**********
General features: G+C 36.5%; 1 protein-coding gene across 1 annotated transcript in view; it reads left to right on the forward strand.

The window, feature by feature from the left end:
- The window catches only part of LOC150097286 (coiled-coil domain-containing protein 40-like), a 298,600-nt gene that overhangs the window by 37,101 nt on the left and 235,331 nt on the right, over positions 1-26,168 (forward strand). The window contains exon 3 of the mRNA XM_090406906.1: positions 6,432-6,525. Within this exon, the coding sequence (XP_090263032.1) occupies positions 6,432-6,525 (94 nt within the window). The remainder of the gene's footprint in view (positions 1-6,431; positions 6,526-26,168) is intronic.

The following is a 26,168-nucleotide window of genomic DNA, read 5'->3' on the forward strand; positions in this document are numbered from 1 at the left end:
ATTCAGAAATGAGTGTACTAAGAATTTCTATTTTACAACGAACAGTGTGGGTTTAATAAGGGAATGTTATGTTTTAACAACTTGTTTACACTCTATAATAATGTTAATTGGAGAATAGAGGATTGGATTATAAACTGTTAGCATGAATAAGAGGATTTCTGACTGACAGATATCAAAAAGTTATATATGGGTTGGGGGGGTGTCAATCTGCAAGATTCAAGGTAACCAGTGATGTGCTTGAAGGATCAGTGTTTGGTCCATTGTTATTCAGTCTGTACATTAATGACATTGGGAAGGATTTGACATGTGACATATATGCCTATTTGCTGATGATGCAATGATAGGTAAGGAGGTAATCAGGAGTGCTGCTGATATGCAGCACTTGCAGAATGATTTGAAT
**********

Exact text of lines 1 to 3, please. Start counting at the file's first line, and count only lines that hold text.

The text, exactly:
General features: G+C 36.5%; 1 protein-coding gene across 1 annotated transcript in view; it reads left to right on the forward strand.

The window, feature by feature from the left end:
- The window catches only part of LOC150097286 (coiled-coil domain-containing protein 40-like), a 298,600-nt gene that overhangs the window by 37,101 nt on the left and 235,331 nt on the right, over positions 1-26,168 (forward strand). The window contains exon 3 of the mRNA XM_090406906.1: positions 6,432-6,525. Within this exon, the coding sequence (XP_090263032.1) occupies positions 6,432-6,525 (94 nt within the window). The remainder of the gene's footprint in view (positions 1-6,431; positions 6,526-26,168) is intronic.